Adedayo Akinwale in Abuja
The House of Representatives has demanded evidence for over $11 billion withdrawn from the Excess Crude Account (ECA) between 2005 and 2007 by the administration of President Olusegun Obasanjo.
The Chairman of the Ad-hoc Committee on Power Sector Review, Hon. Ado Doguwa, issued the directive after the presentation of the Accountant General of the Federation (AGF), Mr. Ahmed Idris, who announced that the total sum of $8.234 billion was expended between 2005 and 2007 deducted from the ECA as approved by Federal Executive Council (FEC).
Doguwa alleged that there were discrepancies in the total amount withdrawn from the ECA and the N1.3 trillion announced by Ministry of Finance in its submission.
He said there was need for clarification on the status of the additional $2.9 billion withdrawn from the ECA as well as status of the N600 billion payment assurance facility in 2019 and the sum of N701 billion loan to Nigerian Bulk Electricity Trading (NBET) company between 2017 and 2018.
The chairman observed that the President’s letter (Ref. No: PRES/134 dated September 9, 2005) sent to the President of the Senate and the Speaker of the House of Representatives, referred to by the Accountant General of the Federation could be a mere notice for the record or normal record keeping, hence, the need to produce the copies of approval for the additional approval to the tune of $2.9 billion, being the clearing point for all financial transactions for the federal government.
A document that was made available to journalists showed that President Obasanjo informed the National Assembly via a letter Ref. No: PRES/134 of 9th September, 2005.
The breakdown of the funding of the Niger Delta Power Holding Company (NDPHC) and National Integrated Power Projects contributed by the three tiers of government showed that the federal government contributed the total sum of $3,773,952,839.22 (45.83 per cent) while the state governments contributed $2,984,670,057.16 (36.25 per cent) while the Local Government Councils contributed $1,475,767,435.23 (17.92 per cent).
The breakdown further showed that the total sum of $2,859,390,31.61 was released from the ECA for the National Integrated Power Project (NIPP) projects from 2005 to 2007.
“Mandates were issued to Central Bank of (CBN) for the total sum of $3,068,167,378.92; but mandates for the sum of $364,513,747.31 were not applied by CBN and the total sum of $364,513,747.31 was reversed.
“Subsequently, approval was given to use part of the unapplied mandates for the payment of $155,736,700 to Kaztec Engineering Ltd, leaving a balance of $208,777,047.31 as analysed in the summary and ledger.
“On June 19, 2008, the National Economic Council approved the sum of $5.375 billion be sourced from Excess Crude Savings Account by federal, states and local government councils in the sum of $2,463,448,500, $1,948,244,000 and $963,307,500 respectively and to be utilised on the Emergency Power projects. The total amount withdrawn for the power project from ECA was $8,234,390,331.61,”the AGF’s document stated.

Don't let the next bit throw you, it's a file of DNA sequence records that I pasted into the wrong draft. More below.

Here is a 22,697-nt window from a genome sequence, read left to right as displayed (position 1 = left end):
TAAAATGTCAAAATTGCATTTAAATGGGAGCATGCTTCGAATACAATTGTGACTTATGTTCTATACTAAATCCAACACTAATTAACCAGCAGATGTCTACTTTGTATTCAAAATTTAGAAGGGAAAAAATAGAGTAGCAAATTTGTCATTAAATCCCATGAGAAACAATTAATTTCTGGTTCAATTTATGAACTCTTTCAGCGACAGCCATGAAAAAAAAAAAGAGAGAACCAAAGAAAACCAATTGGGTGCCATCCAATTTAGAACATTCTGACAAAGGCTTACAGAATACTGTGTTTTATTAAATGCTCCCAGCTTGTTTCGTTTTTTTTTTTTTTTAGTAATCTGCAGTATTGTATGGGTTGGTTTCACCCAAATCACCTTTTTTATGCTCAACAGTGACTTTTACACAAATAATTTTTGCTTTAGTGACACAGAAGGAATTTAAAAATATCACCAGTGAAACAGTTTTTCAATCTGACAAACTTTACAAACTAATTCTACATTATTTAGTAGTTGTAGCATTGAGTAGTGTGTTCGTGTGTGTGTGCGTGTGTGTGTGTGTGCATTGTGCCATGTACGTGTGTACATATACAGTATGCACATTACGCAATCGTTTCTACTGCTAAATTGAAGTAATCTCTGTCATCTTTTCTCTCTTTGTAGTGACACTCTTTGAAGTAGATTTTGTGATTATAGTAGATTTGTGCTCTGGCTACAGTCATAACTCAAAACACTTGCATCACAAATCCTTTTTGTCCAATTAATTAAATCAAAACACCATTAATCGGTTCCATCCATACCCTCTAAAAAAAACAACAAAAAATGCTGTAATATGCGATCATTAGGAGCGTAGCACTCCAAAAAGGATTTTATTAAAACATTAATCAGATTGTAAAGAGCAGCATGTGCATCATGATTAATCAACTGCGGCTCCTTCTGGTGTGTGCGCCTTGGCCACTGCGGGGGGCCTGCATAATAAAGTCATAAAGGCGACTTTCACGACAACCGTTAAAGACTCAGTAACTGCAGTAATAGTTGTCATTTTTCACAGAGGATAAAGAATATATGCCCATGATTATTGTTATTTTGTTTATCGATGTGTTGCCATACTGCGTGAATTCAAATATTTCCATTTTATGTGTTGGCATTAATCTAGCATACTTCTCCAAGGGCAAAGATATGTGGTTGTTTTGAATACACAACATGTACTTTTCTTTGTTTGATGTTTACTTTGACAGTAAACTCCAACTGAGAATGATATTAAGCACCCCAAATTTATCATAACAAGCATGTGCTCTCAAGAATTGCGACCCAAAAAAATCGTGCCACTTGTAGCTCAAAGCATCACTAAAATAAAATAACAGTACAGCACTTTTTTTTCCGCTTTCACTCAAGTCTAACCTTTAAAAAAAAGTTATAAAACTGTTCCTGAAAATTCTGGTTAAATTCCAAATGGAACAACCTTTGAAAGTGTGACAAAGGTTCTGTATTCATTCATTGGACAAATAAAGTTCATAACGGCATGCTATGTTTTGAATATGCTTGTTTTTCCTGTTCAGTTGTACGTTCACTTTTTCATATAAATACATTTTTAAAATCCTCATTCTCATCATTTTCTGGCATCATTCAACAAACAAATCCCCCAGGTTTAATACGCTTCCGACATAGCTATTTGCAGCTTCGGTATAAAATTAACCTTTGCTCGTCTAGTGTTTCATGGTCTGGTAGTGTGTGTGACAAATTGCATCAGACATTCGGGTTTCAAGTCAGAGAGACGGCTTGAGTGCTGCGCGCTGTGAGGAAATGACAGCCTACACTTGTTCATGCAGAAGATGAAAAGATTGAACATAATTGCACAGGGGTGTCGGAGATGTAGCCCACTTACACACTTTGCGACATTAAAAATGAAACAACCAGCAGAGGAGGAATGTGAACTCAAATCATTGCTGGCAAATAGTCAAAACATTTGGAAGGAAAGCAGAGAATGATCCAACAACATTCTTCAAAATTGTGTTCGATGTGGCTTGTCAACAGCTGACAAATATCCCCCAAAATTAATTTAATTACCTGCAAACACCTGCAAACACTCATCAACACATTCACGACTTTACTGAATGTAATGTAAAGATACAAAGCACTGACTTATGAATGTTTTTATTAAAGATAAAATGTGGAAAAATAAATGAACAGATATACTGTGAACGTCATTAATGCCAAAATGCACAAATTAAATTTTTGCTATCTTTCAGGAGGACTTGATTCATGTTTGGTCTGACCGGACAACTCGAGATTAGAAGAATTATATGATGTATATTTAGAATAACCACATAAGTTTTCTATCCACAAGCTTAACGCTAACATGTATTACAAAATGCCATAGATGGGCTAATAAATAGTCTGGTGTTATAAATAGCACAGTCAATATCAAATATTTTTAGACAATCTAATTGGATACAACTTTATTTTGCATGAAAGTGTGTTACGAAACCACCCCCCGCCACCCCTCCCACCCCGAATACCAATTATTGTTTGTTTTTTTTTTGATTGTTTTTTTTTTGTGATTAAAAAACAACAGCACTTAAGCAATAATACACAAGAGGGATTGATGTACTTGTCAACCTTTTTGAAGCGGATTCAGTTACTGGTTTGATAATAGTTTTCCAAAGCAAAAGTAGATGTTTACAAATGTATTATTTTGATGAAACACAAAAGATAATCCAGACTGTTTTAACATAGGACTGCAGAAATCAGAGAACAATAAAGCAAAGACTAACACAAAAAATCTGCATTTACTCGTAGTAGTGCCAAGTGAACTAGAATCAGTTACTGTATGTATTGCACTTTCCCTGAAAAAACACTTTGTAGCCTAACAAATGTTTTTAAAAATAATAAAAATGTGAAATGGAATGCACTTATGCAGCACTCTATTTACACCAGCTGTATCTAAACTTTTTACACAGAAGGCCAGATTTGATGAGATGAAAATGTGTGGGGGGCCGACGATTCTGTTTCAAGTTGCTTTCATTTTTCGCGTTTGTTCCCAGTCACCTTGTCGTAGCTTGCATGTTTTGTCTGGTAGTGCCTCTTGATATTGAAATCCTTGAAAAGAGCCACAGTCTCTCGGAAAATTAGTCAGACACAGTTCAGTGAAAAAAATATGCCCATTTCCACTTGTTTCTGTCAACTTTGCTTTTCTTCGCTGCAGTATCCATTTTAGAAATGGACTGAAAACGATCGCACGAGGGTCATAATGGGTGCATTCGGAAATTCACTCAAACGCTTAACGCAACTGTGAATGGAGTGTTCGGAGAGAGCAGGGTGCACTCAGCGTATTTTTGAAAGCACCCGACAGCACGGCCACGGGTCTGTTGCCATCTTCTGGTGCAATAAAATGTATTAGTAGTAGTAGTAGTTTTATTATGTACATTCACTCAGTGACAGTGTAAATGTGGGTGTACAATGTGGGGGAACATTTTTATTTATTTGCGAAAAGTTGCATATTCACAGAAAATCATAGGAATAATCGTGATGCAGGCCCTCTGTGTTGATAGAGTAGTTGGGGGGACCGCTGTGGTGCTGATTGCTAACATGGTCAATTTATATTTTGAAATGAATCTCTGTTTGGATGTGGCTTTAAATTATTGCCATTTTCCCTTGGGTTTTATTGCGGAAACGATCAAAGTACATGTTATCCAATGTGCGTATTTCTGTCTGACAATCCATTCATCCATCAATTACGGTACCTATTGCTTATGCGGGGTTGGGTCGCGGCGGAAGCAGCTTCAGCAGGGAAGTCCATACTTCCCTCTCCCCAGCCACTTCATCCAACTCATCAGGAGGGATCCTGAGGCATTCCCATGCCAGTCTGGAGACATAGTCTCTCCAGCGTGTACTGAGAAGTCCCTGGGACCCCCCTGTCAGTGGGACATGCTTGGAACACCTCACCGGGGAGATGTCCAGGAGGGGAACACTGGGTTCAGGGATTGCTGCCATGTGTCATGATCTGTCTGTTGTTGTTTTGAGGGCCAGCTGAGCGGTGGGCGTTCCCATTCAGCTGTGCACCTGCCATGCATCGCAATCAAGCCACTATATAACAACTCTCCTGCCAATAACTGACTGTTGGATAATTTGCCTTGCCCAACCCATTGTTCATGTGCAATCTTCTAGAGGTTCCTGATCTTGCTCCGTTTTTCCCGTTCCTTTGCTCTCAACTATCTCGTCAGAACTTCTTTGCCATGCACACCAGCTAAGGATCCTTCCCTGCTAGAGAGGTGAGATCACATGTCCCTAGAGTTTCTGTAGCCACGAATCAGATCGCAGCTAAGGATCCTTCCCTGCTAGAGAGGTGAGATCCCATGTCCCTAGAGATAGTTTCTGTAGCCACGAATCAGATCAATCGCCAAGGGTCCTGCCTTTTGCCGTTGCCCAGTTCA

But, in a letter dated November 23, 2005, with Ref. No: PRES/87/111 and signed by the Special Assistant to the President Taiwo Ojo, in reference to a letter with Ref. No: FMP&S/HM/ABJ/033 dated November 22, 2005, conveyed the approval of Mr. President for the approval of $2.5 billion (N309.7 billion) for the implementation of Niger Delta Integrated National Power Project.
The Director General of Debts Management Office (DMO), Ms. Patience Oniha disclosed that $1 billion Eurobond commercial loan was sourced from investors at commercial rate sequel to the approvals of the Federal Executive Council and National Assembly for the power sector.
According to Oniha, $500 million was for five years while additional $500 million was for 10 years repayment.
She also notified the lawmakers of the $150 million loan sourced by Rural Electrification Agency (REA) under the Nigerian Electrification Project, out of which $0.71 million (representing 1.47 per cent) has so far been released to the agency by the development partner.
She added that the loan attracted five years moratorium and 20 years repayment plan.
The accountant general while responding to a question on the refund of the $8,234,390,331.61 withdrawn from the ECA from the privatisation proceeds as encapsulated in the President’s letter, said: “So far the treasury has not seen anything being paid back. Yet efforts are ongoing towards this direction.”
While responding to question from the Chairman, House Committee on Power, Hon. Dau Aliyu Magaji on the N701 billion released to NBET and N600 billion released in 2019, Idris denied knowledge of the funds stressing that the “payment outside treasury, we are not aware of it.”
He, however, noted that funding arrangement to meet the power sector and other intervention programmes could be sourced from the development partners or any other sources including roads, as applicable to the CBN intervention scheme for the Anchor Borrowers Scheme for the agricultural sector.